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Thanksgiving is fast approaching, and I’ve already eaten half a bag of King’s Hawaiian Rolls. I’m looking forward to signing off later this week, seeing my family and eating more bread…but for now it’s a podcast. Or actually music. Most of this week’s news is about streaming music and what we listen to. And this week’s newsletter is about a service I have fond memories of, even though I haven’t used it in years.
Today we’re covering Last.fm’s check-in and its rapid growth on Discord, Neil Young’s latest on Spotify, Anchor’s new audio editing tool, and Spotify’s expanded audiobook efforts.
A quick note for insiders: We will be closed this Thursday and Friday for the holidays. Ariel will be back on Tuesday. Again, have a great holiday!
Last.fm turns 20
A service that popularized the practice of tracking digital viewing habits over the weekend I turned 20Users of Last.fm scrobble (that is, track music playback) hundreds of thousands of times a day, according to a running counter on the service’s website.
When Last.fm was first introduced in the early 2000s, it felt just a little bit more innovative. The site’s plugin (originally created for another service called Audioscrobbler) taps the music player to record everything you listen to and display all sorts of statistics about your listening habits. Did. Additionally, it can recommend tracks and artists based on what interests other people with similar listening habits. Blogger Andy Baio Written in February 2003 After the first try.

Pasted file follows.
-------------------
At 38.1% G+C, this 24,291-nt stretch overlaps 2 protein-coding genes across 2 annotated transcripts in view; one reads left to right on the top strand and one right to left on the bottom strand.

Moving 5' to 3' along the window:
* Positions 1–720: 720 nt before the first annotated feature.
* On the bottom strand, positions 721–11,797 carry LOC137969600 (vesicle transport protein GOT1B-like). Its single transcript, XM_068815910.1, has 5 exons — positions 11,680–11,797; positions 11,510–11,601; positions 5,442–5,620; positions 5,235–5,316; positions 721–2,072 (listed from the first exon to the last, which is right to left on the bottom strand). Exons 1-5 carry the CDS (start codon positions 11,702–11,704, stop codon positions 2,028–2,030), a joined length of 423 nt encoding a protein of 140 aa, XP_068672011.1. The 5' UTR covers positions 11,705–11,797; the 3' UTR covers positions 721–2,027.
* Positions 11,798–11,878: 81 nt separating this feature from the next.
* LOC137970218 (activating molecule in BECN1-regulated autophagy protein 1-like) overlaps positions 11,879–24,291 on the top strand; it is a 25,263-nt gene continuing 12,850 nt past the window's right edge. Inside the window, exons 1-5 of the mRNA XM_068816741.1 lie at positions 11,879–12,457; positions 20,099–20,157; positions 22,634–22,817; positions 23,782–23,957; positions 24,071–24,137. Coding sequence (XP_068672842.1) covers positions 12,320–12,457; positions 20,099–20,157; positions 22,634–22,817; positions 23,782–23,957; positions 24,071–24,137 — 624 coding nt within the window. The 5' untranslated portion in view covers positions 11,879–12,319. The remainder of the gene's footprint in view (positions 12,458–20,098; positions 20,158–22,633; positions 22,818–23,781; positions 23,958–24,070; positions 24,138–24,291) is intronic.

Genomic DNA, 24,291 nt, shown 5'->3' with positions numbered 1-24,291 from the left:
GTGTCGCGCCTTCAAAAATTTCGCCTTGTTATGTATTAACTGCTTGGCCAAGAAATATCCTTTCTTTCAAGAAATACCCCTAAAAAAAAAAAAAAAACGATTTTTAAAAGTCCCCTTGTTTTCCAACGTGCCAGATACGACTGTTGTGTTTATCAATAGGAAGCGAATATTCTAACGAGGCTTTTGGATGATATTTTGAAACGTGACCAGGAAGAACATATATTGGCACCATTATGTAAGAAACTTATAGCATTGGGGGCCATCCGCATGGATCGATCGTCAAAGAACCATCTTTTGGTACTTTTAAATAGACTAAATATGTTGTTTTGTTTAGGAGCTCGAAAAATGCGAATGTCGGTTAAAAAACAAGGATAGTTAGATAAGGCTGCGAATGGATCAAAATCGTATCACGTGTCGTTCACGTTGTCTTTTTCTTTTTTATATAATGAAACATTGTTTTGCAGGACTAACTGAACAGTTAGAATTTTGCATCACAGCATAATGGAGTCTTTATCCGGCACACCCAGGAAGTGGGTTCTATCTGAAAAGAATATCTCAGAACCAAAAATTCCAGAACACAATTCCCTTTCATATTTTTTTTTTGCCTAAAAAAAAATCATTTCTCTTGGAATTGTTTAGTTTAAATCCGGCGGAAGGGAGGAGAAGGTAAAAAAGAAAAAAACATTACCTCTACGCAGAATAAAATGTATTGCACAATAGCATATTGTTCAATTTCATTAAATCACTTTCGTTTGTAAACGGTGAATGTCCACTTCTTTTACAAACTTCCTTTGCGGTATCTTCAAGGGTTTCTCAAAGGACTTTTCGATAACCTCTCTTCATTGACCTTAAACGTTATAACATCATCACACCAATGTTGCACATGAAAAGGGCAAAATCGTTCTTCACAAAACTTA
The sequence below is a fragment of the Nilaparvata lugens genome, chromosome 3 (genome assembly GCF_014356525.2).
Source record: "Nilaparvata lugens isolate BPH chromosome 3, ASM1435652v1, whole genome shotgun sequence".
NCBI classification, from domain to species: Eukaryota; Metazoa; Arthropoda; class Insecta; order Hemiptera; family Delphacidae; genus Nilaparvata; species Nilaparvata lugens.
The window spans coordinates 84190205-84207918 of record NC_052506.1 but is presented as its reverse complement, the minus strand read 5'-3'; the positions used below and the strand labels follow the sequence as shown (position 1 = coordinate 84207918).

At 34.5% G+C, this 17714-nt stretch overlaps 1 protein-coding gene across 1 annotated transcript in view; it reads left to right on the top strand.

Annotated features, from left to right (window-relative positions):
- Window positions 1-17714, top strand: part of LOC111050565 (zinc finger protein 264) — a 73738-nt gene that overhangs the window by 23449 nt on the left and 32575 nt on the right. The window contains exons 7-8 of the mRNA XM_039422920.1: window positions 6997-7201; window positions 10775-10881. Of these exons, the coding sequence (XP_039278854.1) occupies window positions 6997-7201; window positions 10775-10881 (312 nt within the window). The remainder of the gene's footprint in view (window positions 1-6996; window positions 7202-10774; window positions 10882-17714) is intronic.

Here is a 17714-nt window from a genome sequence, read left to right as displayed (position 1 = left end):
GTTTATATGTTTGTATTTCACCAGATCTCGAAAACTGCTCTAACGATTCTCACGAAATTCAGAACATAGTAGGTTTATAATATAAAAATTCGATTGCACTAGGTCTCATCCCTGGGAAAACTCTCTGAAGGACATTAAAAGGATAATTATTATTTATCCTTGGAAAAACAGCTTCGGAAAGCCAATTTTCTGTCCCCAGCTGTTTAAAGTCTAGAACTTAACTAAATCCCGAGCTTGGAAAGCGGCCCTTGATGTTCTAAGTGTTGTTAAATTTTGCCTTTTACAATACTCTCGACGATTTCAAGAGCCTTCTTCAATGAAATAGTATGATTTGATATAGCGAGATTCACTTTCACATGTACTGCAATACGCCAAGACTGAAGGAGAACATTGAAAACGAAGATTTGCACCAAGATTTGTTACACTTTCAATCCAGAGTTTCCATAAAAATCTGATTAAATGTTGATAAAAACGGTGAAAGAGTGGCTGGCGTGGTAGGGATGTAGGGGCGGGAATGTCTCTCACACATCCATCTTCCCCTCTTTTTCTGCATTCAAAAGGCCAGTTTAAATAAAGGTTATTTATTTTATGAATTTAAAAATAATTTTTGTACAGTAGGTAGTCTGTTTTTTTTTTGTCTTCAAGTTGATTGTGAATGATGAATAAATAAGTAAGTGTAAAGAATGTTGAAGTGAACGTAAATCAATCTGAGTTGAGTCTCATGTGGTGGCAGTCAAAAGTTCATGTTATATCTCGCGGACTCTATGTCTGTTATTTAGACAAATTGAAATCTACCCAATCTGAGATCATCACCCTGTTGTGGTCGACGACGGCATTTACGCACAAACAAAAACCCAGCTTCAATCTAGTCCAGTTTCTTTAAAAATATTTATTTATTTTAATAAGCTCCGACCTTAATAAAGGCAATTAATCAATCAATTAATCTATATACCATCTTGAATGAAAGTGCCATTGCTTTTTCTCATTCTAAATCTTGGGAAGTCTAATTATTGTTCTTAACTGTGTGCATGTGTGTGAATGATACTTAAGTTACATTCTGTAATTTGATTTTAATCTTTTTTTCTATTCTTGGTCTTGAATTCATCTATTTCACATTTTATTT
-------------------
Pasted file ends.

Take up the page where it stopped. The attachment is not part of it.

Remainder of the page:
It is the predecessor to the algorithmic recommendation systems built into all music streaming services today. Spotify, Apple Music, Tidal, whatever you listen to, they all track your habits and use it to recommend new tracks to you. But with these services, the data is hidden behind the scenes. Using Last.fm was like visiting Spotify Wrapped at the end of the year, but available daily and constantly updated.
“People like to talk about music.”
(If in doubt: Yes, people are scrobbling. You are wrong, pod save americaWhen Joe Rogan, too, and Last.fm provide good recommendations for each. Podcasts are less popular than music. )